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Texas LNG signs initial deals with Asia buyers

10 Jan 2017, 10.01 pm GMT

Texas LNG signs initial deals with Asia buyers

Houston, 10 January (Argus) — The mid-scale Texas LNG export project near Brownsville, Texas, has reached preliminary deals with Asian customers that could allow construction of at least one liquefaction train, it said today.

The non-binding 20-year agreements are with unnamed state-owned and private LNG buyers in southeast Asia and China for a combined volume of 3.1mn t/yr, equivalent to about 426mn cf (12mn m³/d) of gas.

Texas LNG plans to make a final investment decision in 2018 and come on line in 2021 or 2022 with one 2mn t/yr liquefaction train, so it has oversubscribed phase 1 on a preliminary basis. It plans to build up to two trains with total capacity of 4mn t/yr. It is now marketing phase 2 and is confident it will sell all its planned capacity, it said.

The project said last year that it planned to start construction in late 2017 and come on line in 2020.

Texas LNG will need to finalize binding long-term deals for each train to get bank financing for construction. Low oil prices have made it difficult for multi-billion-dollar US LNG export projects to sign binding customer contracts, as the economics of US exports are based on a wide differential between domestic gas prices and global prices. Most long-term Asian LNG contracts are linked to oil prices.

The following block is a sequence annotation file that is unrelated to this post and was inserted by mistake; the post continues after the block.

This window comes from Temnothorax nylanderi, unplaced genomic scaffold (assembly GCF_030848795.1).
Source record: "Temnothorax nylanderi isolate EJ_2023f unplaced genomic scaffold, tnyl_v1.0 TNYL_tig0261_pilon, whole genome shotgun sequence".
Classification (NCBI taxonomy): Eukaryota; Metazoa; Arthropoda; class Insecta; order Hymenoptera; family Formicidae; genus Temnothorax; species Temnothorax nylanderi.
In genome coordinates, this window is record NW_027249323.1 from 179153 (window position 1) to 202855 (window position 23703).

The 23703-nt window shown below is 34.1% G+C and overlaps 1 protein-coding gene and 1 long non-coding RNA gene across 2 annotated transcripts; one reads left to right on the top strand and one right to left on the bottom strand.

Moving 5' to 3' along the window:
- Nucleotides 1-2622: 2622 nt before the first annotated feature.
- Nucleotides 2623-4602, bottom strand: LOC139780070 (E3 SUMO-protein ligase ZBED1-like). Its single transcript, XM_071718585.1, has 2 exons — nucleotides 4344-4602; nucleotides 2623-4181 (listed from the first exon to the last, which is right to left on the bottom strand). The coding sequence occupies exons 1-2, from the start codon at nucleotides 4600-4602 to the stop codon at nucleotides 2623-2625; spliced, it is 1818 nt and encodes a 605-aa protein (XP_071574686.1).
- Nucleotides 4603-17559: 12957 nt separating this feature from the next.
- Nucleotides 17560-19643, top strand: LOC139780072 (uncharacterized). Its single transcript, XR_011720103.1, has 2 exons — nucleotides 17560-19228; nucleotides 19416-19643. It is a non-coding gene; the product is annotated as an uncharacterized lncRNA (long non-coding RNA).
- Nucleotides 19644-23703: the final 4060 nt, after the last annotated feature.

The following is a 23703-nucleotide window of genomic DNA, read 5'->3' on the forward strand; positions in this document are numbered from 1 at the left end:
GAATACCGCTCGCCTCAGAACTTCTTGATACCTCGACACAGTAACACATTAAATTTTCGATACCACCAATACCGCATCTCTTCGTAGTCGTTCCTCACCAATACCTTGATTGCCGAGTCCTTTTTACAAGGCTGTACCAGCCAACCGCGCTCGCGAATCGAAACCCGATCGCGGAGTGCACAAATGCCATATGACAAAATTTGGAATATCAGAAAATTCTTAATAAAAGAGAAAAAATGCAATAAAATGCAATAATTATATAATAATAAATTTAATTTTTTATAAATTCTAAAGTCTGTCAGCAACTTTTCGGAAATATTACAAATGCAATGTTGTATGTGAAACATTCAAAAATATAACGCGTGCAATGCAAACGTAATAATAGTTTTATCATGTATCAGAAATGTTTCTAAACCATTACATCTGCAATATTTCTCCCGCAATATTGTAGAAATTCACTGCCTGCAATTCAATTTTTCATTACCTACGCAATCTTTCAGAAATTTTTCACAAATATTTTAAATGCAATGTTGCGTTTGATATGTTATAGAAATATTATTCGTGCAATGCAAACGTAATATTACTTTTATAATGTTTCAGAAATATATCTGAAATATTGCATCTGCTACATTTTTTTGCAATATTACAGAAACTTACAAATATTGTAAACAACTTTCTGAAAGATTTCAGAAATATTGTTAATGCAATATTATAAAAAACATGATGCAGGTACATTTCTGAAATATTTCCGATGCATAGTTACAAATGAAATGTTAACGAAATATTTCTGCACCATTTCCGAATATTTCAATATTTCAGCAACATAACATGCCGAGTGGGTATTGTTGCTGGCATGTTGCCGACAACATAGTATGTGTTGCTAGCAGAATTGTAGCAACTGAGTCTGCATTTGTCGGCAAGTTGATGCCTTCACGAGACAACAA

Texas LNG is negotiating with the potential customers to convert the preliminary deals to binding liquefaction capacity or offtake contracts, or a combination of the two. Under capacity deals, customers would only pay for liquefaction and procure their own gas and pipeline transportation. Under offtake agreements, customers would pay Texas LNG to procure gas and pipeline capacity, in addition to buying liquefaction services.

Texas LNG believes that its relatively small size gives it an advantage over significantly larger proposed US projects. A number of the world's larger LNG buyers have already procured US liquefaction capacity, so many US projects are now targeting smaller buyers with lower demand and potentially weaker credit.

"Despite a very challenging global environment, Texas LNG has demonstrated that its realistic size, ideal location, focus on low cost, and transparency have attracted LNG buyers," Texas LNG chief executive Vivek Chandra said. "Buyers realize the value of procuring LNG directly from the producing source, rather than via intermediaries or portfolio players."

Texas LNG plans to charge a liquefaction fee of $2.80/mmBtu, significantly lower than contracts for $3.50/mmBtu that Cheniere Energy secured for the LNG export terminal it is building in Corpus Christi, Texas.

A proposed pipeline that would bring Eagle Ford shale gas to Mexico could also serve Texas LNG and other proposed LNG projects near Brownsville.

The US Department of Energy (DOE) has authorized Texas LNG to export up to 4mn t/yr to countries that have free trade agreements (FTAs) with the US, and the agency will consider an application to export the same volume to non-FTA nations if the US Federal Environmental Regulatory Commission issues environmental clearance.


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